ifm efector Diode Array Technology -- Using a diode array integrally mounted on an ASIC, the OJ sensor's convergent-beam technology precisely allows both small-object detection and background supression at long ranges using a high-pwer LED or laser. Previoulsy, single-diode background-supression sensors were good at essentially only one range (i.e., only one triangulation geometry) for the object and background unless mechanically adjusted, which required valuable time.
Precision position sensors traditionally have had to be placed closed to the objects they are to detect (usually 20-40 mm, with 100 mm the maximum)—putting them in harms way of impact with machinery or human operators. And those devices, even if able to detect from a reasonable distance, are often too large to fit in confined spaces around production machinery.
Now, thanks to patented diode-array technology, a small (24 x 45 x11 mm) sensor can sense from 15 to 400 mm because of a more powerful LED light source, or from 7 to 150 mm with a laser. Spot size diameter with the LED is 18 mm and the laser's 0.8-mm spot allows distance sensing below 0.5 mm. A 63-diode array is mounted on an ASIC for detection and processing in a single, integrated component. The array allows sensing at various distances because it can accommodate different target and background triangulation geometries without any mechanical adjustments. The OJ sensors come in front or side sensing body geometries. According to the company, cost is comparable to previous technology devices with less capability.
Applications for the sensor include error proofing as well as part detection. Users of the more precise laser variant of the OJ Series background suppression sensor are employing it to verify assembly integrity, such as correct seating of an o-ring, bolt tightness, or part press fit. A variety of fixed mounting brackets allows snap-in replacement without tools, eliminating realignment for fast production-line turnaround.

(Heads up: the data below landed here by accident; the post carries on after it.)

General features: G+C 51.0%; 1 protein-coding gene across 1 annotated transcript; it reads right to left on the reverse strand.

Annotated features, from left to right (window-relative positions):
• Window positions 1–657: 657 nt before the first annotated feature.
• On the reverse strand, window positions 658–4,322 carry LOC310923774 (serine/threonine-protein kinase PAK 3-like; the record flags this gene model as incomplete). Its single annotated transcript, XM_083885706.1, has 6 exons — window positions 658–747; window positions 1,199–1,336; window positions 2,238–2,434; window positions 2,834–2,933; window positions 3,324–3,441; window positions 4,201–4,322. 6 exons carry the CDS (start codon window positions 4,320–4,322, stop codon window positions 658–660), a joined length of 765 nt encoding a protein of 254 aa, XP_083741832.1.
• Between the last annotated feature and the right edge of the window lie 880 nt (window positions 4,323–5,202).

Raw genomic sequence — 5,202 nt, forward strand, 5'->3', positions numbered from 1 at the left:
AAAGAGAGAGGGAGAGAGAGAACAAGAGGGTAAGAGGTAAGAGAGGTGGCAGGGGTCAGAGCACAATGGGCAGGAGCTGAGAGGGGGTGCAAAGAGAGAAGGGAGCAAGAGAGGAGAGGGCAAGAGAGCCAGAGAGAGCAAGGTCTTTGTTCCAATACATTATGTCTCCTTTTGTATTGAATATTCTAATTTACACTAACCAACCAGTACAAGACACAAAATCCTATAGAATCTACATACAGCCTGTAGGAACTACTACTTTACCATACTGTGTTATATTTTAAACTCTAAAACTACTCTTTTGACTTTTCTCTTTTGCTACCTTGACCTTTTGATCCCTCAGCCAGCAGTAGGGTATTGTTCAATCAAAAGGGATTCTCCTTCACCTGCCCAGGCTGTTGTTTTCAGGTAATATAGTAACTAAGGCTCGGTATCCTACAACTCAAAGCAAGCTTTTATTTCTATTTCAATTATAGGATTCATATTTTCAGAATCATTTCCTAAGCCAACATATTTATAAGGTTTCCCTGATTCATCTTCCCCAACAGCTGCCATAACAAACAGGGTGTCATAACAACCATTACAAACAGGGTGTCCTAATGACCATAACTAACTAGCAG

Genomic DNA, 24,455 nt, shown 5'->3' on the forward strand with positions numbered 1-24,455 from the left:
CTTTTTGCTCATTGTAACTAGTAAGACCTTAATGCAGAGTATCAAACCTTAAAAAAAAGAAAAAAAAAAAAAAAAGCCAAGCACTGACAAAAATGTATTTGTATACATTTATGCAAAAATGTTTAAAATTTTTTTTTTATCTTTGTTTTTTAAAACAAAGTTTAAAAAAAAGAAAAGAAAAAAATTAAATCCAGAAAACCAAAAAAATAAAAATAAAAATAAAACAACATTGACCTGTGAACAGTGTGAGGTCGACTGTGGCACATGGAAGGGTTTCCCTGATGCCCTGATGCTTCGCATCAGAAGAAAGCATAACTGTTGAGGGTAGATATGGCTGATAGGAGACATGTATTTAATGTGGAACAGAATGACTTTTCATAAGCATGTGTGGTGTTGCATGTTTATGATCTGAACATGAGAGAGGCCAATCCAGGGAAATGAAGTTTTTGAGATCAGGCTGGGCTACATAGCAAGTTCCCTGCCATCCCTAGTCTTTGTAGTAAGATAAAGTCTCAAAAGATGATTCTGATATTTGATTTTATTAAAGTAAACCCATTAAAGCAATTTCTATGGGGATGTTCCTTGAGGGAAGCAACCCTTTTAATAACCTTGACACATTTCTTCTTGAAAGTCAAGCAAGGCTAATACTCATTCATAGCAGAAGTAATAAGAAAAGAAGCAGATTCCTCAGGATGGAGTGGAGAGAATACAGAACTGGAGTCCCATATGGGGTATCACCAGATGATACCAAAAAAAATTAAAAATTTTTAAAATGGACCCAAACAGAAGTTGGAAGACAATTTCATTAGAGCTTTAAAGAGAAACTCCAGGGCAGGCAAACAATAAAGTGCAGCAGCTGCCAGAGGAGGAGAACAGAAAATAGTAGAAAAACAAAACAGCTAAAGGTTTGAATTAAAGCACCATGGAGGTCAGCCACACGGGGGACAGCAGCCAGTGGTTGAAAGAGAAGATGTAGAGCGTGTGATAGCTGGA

Samsung's Galaxy line of smartphones used to fare quite well in the repairability department, but last year's flagship S5 model took a tumble, scoring a meh-inducing 5/10. Will the newly redesigned S6 lead us back into star-studded territory, or will we sink further into the depths of a repairability black hole?
In 2003, the world contained just over 500 million Internet-connected devices. By 2010, this figure had risen to 12.5 billion connected objects, almost six devices per individual with access to the Internet. Now, as we move into 2015, the number of connected 'things' is expected to reach 25 billion, ultimately edging toward 50 billion by the end of the decade.
NASA engineer Brian Trease studied abroad in Japan as a high school student and used to fold fast-food wrappers into cranes using origami techniques he learned in library books. Inspired by this, he began to imagine that origami could be applied to building spacecraft components, particularly solar panels that could one day send solar power from space to be used on earth.
Biomedical engineering is one of the fastest growing engineering fields; from medical devices and pharmaceuticals to more cutting-edge areas like tissue, genetic, and neural engineering, US biomedical engineers (BMEs) boast salaries nearly double the annual mean wage and have faster than average job growth.
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